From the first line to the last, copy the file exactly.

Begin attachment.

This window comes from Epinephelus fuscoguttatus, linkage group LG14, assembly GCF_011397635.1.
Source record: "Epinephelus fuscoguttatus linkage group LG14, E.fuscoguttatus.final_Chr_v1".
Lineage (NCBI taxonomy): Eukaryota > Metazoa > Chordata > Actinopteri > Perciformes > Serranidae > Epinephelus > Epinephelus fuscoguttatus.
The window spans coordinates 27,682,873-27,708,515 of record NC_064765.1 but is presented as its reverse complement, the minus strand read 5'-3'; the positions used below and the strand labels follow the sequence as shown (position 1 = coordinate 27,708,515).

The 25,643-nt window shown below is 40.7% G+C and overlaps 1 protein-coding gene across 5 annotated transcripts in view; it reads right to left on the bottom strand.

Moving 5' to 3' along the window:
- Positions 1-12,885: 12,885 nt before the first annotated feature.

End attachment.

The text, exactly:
This window comes from Epinephelus fuscoguttatus, linkage group LG14, assembly GCF_011397635.1.
Source record: "Epinephelus fuscoguttatus linkage group LG14, E.fuscoguttatus.final_Chr_v1".
Lineage (NCBI taxonomy): Eukaryota > Metazoa > Chordata > Actinopteri > Perciformes > Serranidae > Epinephelus > Epinephelus fuscoguttatus.
The window spans coordinates 27,682,873-27,708,515 of record NC_064765.1 but is presented as its reverse complement, the minus strand read 5'-3'; the positions used below and the strand labels follow the sequence as shown (position 1 = coordinate 27,708,515).

The 25,643-nt window shown below is 40.7% G+C and overlaps 1 protein-coding gene across 5 annotated transcripts in view; it reads right to left on the bottom strand.

Moving 5' to 3' along the window:
- Positions 1-12,885: 12,885 nt before the first annotated feature.